Empathetic AI: The Question or Answer to Patient Engagement?

Bob Abrahamson, Chief Marketing Officer

AI Love graphic

On April 28, JAMA Internal Medicine published an article comparing ChatGPT and physician answers to patient questions culled from Reddit’s AskDocs subreddit. A panel of 3 physicians judged responses on information quality and empathy. In both cases, the ChatGPT rated superior.

ChatGPT rating high on quality did not surprise me. Large Language Models (LLMs) can access so much more data, faster, than any human being. Via ongoing training, the AI is constantly learning and can present accurate, reliable information. Although my understanding is rudimentary, as evidenced by the explanation above, this makes sense. However, I was surprised by the empathy results.  In fact, the team judged the ChatGPT results to be 9.8 time more empathetic than physician responses.

Many have explained this because of time pressures. ChatGPT has more time to craft an empathetic response than today’s busy physician. The average ChatGPT response was 211 words compared to the physician response  average of 51 words. A driver of this study was an ongoing exploration of how AI can help address increasing workloads and burn out amongst providers. With an appreciation of the computing power and design of the LLM, it is not surprising that ChatGPT could generate more empathetic responses. But what do we do with this data point?

The Problem or the Solution

Digital Transformation, which inevitably will include leveraging all forms of AI, is about finding new ways to deliver value. It is not simply automating old processes. It is possible to read the results of this study and jump to the conclusion that we need to figure out how to use ChatGPT for drafting more empathetic physician answers to patient questions. Seems reasonable and it’s in the spirit of using the AI to assist the physician as opposed to replacing the physician. I wouldn’t disagree out of hand. But I believe we may not be looking at this the right way.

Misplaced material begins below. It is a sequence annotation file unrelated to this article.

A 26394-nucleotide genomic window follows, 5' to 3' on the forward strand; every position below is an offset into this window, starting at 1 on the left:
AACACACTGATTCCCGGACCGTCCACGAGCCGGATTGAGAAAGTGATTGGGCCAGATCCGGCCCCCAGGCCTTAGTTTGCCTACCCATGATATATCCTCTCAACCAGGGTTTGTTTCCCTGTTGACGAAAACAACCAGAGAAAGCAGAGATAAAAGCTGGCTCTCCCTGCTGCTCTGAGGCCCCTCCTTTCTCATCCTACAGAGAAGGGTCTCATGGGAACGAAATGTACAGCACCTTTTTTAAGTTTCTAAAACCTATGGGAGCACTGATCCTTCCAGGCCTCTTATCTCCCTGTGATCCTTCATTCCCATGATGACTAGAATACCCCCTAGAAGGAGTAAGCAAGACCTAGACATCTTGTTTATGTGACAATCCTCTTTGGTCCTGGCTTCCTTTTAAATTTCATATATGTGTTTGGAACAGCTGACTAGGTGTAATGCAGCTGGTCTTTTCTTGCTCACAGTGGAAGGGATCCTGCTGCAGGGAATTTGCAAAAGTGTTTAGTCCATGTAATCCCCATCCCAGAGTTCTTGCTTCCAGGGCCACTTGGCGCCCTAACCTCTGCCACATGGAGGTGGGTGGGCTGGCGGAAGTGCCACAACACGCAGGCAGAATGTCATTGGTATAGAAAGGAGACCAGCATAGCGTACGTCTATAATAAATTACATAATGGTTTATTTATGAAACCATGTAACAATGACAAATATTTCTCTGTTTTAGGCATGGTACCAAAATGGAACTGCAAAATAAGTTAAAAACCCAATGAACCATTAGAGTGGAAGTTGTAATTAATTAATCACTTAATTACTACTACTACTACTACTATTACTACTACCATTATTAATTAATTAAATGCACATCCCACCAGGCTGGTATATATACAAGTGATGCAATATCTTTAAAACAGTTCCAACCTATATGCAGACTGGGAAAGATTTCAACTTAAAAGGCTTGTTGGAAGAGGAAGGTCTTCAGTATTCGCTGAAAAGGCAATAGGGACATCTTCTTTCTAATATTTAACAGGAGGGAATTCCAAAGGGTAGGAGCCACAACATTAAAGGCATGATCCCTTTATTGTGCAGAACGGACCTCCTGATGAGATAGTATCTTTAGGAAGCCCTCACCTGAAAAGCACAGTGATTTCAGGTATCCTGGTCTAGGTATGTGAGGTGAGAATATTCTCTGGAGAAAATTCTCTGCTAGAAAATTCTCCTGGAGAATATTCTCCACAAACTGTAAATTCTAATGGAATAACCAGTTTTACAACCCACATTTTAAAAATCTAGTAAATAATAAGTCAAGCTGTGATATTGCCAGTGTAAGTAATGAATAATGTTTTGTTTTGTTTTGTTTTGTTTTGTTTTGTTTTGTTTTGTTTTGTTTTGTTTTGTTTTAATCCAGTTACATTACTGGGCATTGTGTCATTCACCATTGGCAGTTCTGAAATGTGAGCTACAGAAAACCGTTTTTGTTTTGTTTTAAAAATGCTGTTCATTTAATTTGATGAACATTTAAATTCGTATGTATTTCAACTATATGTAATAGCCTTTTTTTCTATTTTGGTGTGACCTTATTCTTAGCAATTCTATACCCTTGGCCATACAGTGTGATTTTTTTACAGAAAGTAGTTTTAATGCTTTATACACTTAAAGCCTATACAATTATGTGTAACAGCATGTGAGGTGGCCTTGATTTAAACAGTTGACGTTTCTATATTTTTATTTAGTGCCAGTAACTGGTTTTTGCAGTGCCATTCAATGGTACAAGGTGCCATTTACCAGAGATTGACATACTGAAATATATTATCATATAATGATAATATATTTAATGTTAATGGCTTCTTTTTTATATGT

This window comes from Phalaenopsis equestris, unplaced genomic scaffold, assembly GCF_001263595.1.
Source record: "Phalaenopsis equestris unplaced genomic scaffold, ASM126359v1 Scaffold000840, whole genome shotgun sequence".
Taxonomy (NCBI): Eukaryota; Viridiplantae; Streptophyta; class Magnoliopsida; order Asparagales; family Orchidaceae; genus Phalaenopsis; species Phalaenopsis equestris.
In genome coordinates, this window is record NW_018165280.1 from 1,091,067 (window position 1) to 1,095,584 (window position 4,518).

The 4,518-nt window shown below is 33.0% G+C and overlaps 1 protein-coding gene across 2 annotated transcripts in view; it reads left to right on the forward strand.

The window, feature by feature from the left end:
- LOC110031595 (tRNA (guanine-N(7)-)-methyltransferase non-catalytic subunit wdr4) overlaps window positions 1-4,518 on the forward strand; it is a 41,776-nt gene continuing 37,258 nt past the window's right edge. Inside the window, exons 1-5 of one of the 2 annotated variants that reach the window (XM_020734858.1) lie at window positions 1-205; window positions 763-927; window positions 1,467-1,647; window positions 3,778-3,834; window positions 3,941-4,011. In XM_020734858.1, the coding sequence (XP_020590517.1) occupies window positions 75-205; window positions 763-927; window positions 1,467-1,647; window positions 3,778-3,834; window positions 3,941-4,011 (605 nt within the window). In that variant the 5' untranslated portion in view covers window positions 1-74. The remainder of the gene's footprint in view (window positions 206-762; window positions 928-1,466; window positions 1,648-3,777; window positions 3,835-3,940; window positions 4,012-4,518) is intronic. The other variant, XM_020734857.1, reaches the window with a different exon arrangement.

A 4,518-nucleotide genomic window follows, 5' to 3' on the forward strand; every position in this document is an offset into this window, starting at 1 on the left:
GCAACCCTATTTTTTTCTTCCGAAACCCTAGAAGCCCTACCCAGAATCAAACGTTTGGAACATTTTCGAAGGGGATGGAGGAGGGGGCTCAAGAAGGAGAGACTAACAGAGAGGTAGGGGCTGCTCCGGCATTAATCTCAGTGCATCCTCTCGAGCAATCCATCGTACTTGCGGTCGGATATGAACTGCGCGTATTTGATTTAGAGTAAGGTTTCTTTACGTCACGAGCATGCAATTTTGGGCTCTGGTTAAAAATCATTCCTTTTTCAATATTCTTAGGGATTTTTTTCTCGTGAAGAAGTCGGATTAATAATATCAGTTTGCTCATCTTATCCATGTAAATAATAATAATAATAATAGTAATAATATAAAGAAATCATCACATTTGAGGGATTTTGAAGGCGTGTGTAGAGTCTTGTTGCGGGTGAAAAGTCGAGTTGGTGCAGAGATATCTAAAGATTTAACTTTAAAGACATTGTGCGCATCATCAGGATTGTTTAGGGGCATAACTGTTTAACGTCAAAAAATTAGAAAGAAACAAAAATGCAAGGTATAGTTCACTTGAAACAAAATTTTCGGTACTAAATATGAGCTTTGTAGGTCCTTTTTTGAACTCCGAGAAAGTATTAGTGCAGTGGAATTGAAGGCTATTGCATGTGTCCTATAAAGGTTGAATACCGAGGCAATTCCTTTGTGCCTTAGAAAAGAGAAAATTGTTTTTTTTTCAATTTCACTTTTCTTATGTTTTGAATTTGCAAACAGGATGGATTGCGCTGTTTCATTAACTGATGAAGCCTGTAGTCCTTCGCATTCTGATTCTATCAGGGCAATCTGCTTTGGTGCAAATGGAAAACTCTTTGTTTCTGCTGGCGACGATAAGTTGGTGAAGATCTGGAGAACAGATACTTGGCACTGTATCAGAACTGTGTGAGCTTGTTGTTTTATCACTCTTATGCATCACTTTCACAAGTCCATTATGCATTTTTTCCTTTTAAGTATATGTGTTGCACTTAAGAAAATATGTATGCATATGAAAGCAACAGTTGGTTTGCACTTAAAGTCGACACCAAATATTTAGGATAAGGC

In my opinion, the core issue to address is the time crunch contributing to burn out for all types of providers. I believe doctors, nurses, therapists, etcetera are motivated in large part to help people as opposed to the profit motive. We need to figure out how to give them more space to show how they care, to be empathetic. The “quick” fix may be to leverage ChatGPT to draft a quality, empathetic response that a user can edit before sending to the patient. Wouldn’t that create more time for the doctor or nurse?

Perhaps, but if part of the quadruple aim is provider well-being, we must consider what provides satisfaction for them. I am reminded of my friend Paul, an ER nurse in chaotic city hospitals. He never stops moving during a shift. What makes him happy, besides the adrenalin rush, is teaching patients. He loves to draw on the dry erase board. Creating time by limiting the opportunities to be creative and connect with patients during those fleeting education moments would not make Paul happier on the job. In fact, it would desensitize him and hamper his ability to deliver excellent care.

Paul is not alone. As we continue to discover what AI is good at, we need to be sure to focus on how it can be used to improve the care experience for all stakeholders. Using AI to streamline and simplify Prior Authorization offloads a task most physicians prefer to avoid as much as possible. Robotic Process Automation enhancing claims processing is another use case that frees up physicians to focus on care.  Yet, regarding provider-patient communication, the value of the study may lie in the fact that it is diagnosing an issue – how the current system impedes provider empathy – than in offering a solution.  Our challenge as digital solution providers is to help streamline low value repetitive tasks and create more opportunities for providers to provide the high-quality care in manner that will enhance job satisfaction.

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